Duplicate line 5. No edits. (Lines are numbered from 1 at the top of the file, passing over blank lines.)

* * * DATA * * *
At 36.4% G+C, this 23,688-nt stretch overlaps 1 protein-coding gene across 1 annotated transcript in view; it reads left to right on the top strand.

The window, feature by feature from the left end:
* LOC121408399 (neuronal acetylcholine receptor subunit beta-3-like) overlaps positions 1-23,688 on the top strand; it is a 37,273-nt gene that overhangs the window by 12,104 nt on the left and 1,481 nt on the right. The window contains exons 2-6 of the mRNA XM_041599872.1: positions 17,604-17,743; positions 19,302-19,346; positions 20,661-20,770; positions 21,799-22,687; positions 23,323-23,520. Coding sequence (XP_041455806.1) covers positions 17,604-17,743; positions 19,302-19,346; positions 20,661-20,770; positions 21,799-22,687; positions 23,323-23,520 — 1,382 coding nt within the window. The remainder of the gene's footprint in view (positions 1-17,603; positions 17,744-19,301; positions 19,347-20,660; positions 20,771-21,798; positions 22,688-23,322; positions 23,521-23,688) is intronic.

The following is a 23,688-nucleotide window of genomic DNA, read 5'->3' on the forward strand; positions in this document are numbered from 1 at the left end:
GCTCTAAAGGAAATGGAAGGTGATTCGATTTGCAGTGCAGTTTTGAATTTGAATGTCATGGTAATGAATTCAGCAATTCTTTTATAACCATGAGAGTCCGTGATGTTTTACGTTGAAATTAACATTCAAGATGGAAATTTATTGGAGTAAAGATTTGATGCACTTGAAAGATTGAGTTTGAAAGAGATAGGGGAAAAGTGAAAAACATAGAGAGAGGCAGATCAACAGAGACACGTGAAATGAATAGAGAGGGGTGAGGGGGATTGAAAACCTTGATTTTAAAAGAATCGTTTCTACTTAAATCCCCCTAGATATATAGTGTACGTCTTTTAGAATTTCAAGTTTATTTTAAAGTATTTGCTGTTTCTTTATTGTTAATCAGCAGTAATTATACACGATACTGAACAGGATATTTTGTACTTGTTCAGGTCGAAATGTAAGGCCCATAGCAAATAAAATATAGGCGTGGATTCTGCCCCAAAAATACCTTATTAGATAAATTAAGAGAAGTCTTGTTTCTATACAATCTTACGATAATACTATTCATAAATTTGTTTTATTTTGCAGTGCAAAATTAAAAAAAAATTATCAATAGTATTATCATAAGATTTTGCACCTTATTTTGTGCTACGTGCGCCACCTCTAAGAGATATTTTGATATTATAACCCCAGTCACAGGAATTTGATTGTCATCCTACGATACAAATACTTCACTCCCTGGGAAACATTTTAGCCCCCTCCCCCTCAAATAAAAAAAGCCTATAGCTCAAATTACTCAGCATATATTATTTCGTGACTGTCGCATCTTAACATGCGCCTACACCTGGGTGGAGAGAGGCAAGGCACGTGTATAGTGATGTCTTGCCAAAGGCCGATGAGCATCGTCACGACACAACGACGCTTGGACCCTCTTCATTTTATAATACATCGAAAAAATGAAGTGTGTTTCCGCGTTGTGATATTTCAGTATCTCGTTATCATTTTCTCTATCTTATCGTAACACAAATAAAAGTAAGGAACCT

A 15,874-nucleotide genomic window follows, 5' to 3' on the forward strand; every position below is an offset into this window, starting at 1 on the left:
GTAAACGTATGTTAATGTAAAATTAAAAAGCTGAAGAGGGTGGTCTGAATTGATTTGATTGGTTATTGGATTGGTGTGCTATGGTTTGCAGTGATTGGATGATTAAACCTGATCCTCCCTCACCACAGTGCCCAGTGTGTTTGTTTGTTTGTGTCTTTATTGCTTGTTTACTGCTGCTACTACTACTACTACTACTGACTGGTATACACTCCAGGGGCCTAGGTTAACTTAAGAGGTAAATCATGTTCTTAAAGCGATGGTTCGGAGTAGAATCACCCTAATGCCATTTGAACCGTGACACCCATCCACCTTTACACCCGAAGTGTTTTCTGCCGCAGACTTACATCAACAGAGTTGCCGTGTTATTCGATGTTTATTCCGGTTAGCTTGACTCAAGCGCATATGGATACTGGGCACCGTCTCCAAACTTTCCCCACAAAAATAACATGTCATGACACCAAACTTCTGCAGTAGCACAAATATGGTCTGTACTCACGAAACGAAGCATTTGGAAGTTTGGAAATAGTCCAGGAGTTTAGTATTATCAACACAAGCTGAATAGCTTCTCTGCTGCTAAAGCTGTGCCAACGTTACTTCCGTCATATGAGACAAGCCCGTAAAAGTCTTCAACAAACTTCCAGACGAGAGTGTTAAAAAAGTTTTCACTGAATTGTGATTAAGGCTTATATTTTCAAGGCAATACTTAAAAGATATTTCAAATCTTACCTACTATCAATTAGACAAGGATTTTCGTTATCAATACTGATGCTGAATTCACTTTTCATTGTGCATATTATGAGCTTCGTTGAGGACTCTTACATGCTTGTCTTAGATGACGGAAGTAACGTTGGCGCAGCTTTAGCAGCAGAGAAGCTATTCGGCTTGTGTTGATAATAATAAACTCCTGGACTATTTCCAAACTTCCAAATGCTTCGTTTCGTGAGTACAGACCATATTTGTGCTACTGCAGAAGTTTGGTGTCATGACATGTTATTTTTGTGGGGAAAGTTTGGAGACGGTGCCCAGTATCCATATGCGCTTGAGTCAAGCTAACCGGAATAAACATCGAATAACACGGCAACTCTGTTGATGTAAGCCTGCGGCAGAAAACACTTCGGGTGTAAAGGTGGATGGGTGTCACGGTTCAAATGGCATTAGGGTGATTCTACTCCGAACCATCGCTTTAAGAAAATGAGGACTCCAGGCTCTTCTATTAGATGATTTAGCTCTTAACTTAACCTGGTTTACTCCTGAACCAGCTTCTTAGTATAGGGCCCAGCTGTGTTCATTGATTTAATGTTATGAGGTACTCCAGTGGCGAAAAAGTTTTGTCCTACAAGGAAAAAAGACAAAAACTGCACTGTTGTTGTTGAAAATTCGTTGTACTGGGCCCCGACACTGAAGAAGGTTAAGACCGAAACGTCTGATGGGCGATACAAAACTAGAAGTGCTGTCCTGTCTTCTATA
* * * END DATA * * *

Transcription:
GCTCTAAAGGAAATGGAAGGTGATTCGATTTGCAGTGCAGTTTTGAATTTGAATGTCATGGTAATGAATTCAGCAATTCTTTTATAACCATGAGAGTCCGTGATGTTTTACGTTGAAATTAACATTCAAGATGGAAATTTATTGGAGTAAAGATTTGATGCACTTGAAAGATTGAGTTTGAAAGAGATAGGGGAAAAGTGAAAAACATAGAGAGAGGCAGATCAACAGAGACACGTGAAATGAATAGAGAGGGGTGAGGGGGATTGAAAACCTTGATTTTAAAAGAATCGTTTCTACTTAAATCCCCCTAGATATATAGTGTACGTCTTTTAGAATTTCAAGTTTATTTTAAAGTATTTGCTGTTTCTTTATTGTTAATCAGCAGTAATTATACACGATACTGAACAGGATATTTTGTACTTGTTCAGGTCGAAATGTAAGGCCCATAGCAAATAAAATATAGGCGTGGATTCTGCCCCAAAAATACCTTATTAGATAAATTAAGAGAAGTCTTGTTTCTATACAATCTTACGATAATACTATTCATAAATTTGTTTTATTTTGCAGTGCAAAATTAAAAAAAAATTATCAATAGTATTATCATAAGATTTTGCACCTTATTTTGTGCTACGTGCGCCACCTCTAAGAGATATTTTGATATTATAACCCCAGTCACAGGAATTTGATTGTCATCCTACGATACAAATACTTCACTCCCTGGGAAACATTTTAGCCCCCTCCCCCTCAAATAAAAAAAGCCTATAGCTCAAATTACTCAGCATATATTATTTCGTGACTGTCGCATCTTAACATGCGCCTACACCTGGGTGGAGAGAGGCAAGGCACGTGTATAGTGATGTCTTGCCAAAGGCCGATGAGCATCGTCACGACACAACGACGCTTGGACCCTCTTCATTTTATAATACATCGAAAAAATGAAGTGTGTTTCCGCGTTGTGATATTTCAGTATCTCGTTATCATTTTCTCTATCTTATCGTAACACAAATAAAAGTAAGGAACCT